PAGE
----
He could peak at 190 to 200 pounds (86 to 91 kilos) or something along those lines after another year or two of training and have about 170 to 180 (77 to 82) pounds of lean body mass with a body fat percentage of 10%. This model comes to almost the same conclusion as my model, even though we took a slightly different path.

Casey Butt's Frame Size Model (Bone Structure Model)

Of course, both McDonald's model and Aragon's model for maximum muscle growth are greatly simplified and do not take into account some other factors. One of these factors that could influence the potential for strength and muscle growth is bone structure.

Casey Butt, a steroid-free bodybuilder, has done a thorough analysis of natural (steroid-free) top level bodybuilders and developed a calculator that predicts maximum muscle building potential. This involves looking at body size, wrist and ankle circumference in conjunction with a target body fat percentage.

Lyle McDonald then ran an exerciser with a wrist circumference of 7" (17.8 cm) and an ankle circumference of 8.5" (21.6 cm) and different body sizes through this calculator to show the predicted body weights (at a body fat percentage of 10%) and lean body mass.

Body height Weight at 10% body fat Fat-free body mass
173 cm 189 lbs. (86 kilos) 170 lbs. (77 kilos)
178 cm 198 lbs. (90 kilos) 178 lbs. (81 kilos)
183 cm 206 lbs. (93.5 kilos) 185 lbs. (84 kilos)

As you can see, Casey's calculations are somewhat more conservative than those of McDonal or Aragon. Nevertheless, his values are at least close to the other values. Some may argue that bone structure has nothing to do with all this. In fact, there are scientific studies that support this idea.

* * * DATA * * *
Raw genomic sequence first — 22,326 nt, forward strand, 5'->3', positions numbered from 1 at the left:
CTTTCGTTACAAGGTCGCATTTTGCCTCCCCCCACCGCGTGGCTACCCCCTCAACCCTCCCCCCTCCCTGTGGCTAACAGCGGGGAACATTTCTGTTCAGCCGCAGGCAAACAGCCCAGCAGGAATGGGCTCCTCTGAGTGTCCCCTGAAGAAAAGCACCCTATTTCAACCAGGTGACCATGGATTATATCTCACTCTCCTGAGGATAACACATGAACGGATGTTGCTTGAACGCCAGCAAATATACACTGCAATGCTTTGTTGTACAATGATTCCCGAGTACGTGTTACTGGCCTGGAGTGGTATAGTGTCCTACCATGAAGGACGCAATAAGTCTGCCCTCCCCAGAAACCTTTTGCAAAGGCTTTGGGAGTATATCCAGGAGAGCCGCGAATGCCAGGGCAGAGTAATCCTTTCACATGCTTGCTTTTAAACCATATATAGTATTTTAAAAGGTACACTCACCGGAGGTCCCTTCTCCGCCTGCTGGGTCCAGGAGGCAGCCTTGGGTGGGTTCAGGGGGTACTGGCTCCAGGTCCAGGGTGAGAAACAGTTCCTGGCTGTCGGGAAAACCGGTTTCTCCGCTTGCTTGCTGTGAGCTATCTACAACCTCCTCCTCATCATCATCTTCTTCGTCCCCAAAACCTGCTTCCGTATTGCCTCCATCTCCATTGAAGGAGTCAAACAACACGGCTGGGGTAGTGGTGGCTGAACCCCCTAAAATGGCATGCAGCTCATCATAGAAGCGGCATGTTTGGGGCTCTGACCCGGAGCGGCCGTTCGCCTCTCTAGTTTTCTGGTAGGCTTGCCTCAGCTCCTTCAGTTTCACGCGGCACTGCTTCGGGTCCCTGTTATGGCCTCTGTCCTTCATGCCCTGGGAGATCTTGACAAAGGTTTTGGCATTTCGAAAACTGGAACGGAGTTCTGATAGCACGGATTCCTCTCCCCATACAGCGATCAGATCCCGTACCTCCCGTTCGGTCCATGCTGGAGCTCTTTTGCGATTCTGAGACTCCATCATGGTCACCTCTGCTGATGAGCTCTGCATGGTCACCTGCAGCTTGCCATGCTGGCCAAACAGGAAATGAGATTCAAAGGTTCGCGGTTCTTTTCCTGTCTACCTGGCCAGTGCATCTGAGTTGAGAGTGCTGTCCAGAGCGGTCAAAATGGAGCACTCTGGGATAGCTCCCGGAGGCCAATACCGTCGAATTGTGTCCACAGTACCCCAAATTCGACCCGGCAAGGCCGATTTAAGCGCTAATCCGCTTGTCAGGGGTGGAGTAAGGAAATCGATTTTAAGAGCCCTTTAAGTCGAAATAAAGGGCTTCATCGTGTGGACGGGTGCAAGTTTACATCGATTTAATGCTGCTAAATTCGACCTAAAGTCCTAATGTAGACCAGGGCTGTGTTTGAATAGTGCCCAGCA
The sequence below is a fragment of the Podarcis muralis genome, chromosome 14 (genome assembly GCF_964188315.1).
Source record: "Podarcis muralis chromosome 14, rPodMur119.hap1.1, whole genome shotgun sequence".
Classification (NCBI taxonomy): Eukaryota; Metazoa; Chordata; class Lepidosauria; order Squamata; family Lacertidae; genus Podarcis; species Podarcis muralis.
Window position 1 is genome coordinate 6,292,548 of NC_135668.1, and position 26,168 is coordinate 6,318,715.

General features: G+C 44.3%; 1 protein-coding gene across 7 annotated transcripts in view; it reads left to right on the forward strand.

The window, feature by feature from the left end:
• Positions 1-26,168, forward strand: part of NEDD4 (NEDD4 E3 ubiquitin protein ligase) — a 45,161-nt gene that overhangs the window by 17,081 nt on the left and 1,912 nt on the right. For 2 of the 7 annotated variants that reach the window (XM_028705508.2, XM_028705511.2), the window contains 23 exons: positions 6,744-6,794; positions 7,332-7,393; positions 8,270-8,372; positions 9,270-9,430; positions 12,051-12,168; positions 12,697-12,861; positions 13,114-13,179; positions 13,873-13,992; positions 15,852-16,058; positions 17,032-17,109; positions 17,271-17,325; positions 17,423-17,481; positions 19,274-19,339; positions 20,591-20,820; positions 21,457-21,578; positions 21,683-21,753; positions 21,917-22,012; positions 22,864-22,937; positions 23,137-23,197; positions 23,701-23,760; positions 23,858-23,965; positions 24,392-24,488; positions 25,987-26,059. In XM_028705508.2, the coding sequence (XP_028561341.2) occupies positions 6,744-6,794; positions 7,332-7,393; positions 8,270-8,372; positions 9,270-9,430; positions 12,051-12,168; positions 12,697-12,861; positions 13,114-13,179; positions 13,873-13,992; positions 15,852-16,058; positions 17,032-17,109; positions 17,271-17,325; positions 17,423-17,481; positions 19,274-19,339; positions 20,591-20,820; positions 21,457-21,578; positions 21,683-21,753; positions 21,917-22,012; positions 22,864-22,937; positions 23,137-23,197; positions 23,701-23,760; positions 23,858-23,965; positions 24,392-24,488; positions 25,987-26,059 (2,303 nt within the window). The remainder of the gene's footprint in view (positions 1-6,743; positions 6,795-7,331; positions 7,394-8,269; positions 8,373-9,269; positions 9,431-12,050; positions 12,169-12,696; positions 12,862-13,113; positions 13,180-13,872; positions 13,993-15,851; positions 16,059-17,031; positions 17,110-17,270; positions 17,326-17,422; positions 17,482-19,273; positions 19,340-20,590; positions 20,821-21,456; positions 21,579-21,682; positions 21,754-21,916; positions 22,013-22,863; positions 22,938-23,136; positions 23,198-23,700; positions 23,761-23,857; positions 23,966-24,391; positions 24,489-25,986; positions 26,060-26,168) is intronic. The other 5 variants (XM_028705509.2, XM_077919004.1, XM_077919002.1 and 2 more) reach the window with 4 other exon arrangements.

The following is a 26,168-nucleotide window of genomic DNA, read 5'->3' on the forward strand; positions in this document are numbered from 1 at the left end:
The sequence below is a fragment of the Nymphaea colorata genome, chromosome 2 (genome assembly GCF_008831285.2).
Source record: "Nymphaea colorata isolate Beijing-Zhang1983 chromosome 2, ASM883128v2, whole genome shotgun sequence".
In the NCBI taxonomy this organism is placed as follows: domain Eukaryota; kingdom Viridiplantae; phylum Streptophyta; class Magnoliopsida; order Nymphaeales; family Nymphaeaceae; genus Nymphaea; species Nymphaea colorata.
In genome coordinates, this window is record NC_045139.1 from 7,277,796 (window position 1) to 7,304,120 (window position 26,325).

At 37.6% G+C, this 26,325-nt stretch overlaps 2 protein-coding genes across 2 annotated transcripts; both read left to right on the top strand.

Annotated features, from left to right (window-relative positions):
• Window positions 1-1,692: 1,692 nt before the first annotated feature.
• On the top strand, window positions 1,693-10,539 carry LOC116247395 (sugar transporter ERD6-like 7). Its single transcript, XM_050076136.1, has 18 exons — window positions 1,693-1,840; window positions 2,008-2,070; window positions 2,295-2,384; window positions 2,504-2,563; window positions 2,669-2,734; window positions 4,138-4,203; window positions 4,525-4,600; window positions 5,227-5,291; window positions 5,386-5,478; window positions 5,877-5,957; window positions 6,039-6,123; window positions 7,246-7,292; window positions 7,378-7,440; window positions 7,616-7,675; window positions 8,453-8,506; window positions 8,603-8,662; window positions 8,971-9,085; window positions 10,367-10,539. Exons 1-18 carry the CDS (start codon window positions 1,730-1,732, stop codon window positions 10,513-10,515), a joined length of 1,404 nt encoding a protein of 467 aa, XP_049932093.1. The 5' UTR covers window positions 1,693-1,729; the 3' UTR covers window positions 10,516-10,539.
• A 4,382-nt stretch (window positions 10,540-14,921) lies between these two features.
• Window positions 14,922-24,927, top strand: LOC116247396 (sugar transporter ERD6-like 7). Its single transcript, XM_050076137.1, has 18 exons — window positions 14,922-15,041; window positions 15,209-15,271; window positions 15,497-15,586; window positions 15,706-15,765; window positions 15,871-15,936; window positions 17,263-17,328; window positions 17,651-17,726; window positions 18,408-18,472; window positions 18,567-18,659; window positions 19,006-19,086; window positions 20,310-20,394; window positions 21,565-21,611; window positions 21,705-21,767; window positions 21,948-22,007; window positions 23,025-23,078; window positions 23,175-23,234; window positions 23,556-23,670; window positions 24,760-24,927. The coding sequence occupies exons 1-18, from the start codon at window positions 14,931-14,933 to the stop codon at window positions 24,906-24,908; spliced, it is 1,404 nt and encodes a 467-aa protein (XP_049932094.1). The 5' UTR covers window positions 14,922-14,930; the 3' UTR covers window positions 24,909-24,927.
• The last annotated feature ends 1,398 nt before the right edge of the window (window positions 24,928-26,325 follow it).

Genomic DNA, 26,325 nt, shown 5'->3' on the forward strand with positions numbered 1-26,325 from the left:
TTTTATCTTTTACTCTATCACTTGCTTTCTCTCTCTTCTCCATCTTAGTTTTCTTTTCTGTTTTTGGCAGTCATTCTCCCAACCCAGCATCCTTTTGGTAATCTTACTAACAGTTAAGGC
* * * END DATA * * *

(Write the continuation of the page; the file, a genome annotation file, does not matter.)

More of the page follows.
Bone structure as a decisive factor?

At least one study showed that people with a lighter bone structure built less muscle when using the same exercise program compared to people with a heavier bone structure, and at a more basic level, hormones like testosterone also affect things like bone growth and bone structure. So there is a potential biological link between bone structure and hormone levels. This can contribute to training ability and ultimately to gains in muscle mass.

It is also no coincidence that the best strength athletes typically have a heavier bone structure and robust joints. Some of this is simply due to their ability to cope with the level of training required to be successful at their sport, but some of it is probably also indicative of overall hormonal status.

Martin Berkhan's muscle building model

Martin Berkhan has a slightly simpler model than Casey, which is also based on his observations of natural top level bodybuilding competitors who are in competition shape.

His equation is as follows:

Height in centimeters - 100 = upper limit for bodyweight in contest shape

So you subtract 100 from the height in centimeters to get the predicted maximum body weight in competition form. Let's look at the body weight at a body fat percentage and use the same body sizes as in Casey's calculations.

Body size Weight at 5% body fat Weight at 10% body fat Fat-free body mass
173 cm 73 kilos 77 kilos 69.5 kilos
178 cm 78 kilos 82 kilos 73.5 kilos
183 cm 83 kilos 87 kilos 78.5 kilos

Even if these values are not identical, they are in the same direction as the values from Casesy's calculator. However, it should be noted that bodybuilders in competition form are often severely dehydrated. In addition, glycogen stores are usually depleted. This tends to lower the measured lean body mass. We could realistically add 5 to 10 pounds of lean body mass to the values above to account for dehydration. With this adjustment, the values are more or less identical to Casey's values.